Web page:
Stock of quasi money:
$6.433 billion (31 December 2007)

Electricity - production:
2.892 billion kWh (2007 est.)

Imports:
$4.844 billion f.o.b. (2008 est.)

Oil - proved reserves:
199.1 million bbl (1 January 2008 est.)

Labor force - by occupation:
agriculture: 58%
industry: 15%
services: 27% (September 2006 est.)

Natural gas - proved reserves:
849.5 million cu m (1 January 2008 est.)

Reserves of foreign exchange and gold:
$2.479 billion (31 December 2008 est.)

Oil - consumption:
30,900 bbl/day (2006 est.)

Public debt:
51.2% of GDP (2008 est.)

Market value of publicly traded shares:
$NA

Currency code:
ALL

Household income or consumption by percentage share:
lowest 10%: 3.4%
highest 10%: 24.4% (2004)

Exports - commodities:
textiles and footwear; asphalt, metals and metallic ores, crude oil; vegetables, fruits, tobacco

Economic aid - recipient:
ODA: $318.7 million
note: top donors were Italy, EU, Germany (2005 est.)

Electricity - production by source:
fossil fuel: 2.9%
hydro: 97.1%
nuclear: 0%
other: 0% (2001)

Natural gas - imports:
0 cu m (2007 est.)

Natural gas - production:
30 million cu m (2006 est.)

Budget:
revenues: $3.771 billion
expenditures: $4.538 billion (2008 est.)

Fiscal year:
calendar year

Oil - production:
6,425 bbl/day (2007 est.)

  Communications Back To Top

Internet users:
471,200 (2006)

Telephones - main lines in use:
353,600 (2005)

Televisions:
700,000 (2001)

Internet country code:
.al

Radio broadcast stations:
AM 13, FM 46, shortwave 1 (2005)

Radios:
1 million (2001)

Telephones - mobile cellular:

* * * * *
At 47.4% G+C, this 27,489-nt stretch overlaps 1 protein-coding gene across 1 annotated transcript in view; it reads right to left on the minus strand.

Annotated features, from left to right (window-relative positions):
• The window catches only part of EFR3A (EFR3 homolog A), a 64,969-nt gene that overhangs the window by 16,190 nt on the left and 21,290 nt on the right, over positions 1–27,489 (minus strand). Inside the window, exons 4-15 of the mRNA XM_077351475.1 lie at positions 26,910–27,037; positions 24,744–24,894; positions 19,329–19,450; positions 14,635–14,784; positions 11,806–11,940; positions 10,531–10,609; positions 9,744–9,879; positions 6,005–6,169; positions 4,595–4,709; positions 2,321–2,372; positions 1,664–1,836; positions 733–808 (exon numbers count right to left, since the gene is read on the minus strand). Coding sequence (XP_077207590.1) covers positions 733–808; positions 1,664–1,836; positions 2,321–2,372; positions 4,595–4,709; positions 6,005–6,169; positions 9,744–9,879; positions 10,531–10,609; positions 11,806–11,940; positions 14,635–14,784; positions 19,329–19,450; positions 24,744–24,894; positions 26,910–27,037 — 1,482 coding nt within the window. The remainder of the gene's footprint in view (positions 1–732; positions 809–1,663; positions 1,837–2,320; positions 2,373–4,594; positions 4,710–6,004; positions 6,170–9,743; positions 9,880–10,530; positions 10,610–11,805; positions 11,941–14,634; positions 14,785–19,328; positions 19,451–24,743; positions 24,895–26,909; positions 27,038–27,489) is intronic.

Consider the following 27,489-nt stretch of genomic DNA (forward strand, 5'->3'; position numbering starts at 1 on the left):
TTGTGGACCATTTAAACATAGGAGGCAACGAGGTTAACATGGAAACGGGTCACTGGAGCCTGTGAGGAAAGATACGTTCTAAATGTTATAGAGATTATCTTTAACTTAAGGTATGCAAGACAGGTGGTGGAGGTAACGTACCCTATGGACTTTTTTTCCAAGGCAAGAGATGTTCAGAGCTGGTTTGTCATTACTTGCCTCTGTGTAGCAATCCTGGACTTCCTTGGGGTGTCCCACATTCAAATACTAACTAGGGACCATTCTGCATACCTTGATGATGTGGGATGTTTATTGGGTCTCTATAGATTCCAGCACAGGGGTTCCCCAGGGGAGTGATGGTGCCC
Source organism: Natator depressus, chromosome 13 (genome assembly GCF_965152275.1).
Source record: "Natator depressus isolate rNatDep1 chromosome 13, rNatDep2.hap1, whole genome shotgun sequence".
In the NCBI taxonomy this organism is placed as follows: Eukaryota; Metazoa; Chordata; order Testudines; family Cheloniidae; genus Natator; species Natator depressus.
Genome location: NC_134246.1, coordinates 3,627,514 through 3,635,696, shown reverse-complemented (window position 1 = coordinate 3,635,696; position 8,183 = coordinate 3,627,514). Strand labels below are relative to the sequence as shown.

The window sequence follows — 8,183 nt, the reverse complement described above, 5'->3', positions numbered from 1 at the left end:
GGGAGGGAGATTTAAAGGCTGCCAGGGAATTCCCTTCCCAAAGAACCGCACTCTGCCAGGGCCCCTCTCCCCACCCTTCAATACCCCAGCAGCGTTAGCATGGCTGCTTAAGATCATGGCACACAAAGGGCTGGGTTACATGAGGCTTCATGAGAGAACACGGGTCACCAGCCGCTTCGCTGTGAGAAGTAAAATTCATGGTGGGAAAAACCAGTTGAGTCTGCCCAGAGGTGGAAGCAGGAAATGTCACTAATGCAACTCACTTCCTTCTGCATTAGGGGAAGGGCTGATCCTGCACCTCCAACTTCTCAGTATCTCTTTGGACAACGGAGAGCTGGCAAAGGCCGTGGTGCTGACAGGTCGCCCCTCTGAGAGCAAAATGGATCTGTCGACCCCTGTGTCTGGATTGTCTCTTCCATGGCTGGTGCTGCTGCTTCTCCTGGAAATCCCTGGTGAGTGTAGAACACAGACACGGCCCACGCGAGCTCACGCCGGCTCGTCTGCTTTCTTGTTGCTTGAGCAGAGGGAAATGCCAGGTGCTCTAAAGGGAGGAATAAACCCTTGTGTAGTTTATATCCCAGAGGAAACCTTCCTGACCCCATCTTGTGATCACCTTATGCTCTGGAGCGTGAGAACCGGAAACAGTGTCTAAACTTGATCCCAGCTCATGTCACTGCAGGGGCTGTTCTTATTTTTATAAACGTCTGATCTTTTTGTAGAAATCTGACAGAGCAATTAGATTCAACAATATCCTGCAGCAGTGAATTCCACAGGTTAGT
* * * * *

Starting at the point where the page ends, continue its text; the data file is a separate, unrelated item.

2.3 million (2007)

Television broadcast stations:
65 (3 national, 62 local); 2 cable networks (2005)

Telephone system:
general assessment: despite new investment in fixed lines, the density of main lines remains low with roughly 10 lines per 100 people; cellular telephone use is widespread and generally effective; combined fixed line and mobile telephone density is approximately 75 telephones per 100 persons
domestic: offsetting the shortage of fixed line capacity, mobile phone service has been available since 1996; by 2003, two companies were providing mobile services at a greater density than some of Albania's neighbors; Internet broadband services initiated in 2005; Internet cafes are popular in Tirana and have started to spread outside the capital
international: country code - 355; submarine cable provides connectivity to Italy, Croatia, and Greece; the Trans-Balkan Line, a combination submarine cable and land fiber-optic system, provides additional connectivity to Bulgaria, Macedonia, and Turkey; international traffic carried by fiber-optic cable and, when necessary, by microwave radio relay from the Tirana exchange to Italy and Greece (2007)

Internet Service Providers (ISPs):
10 (2001)

Internet hosts:
10,162 (2008)

  Transportation Back To Top

Waterways:
43 km (2008)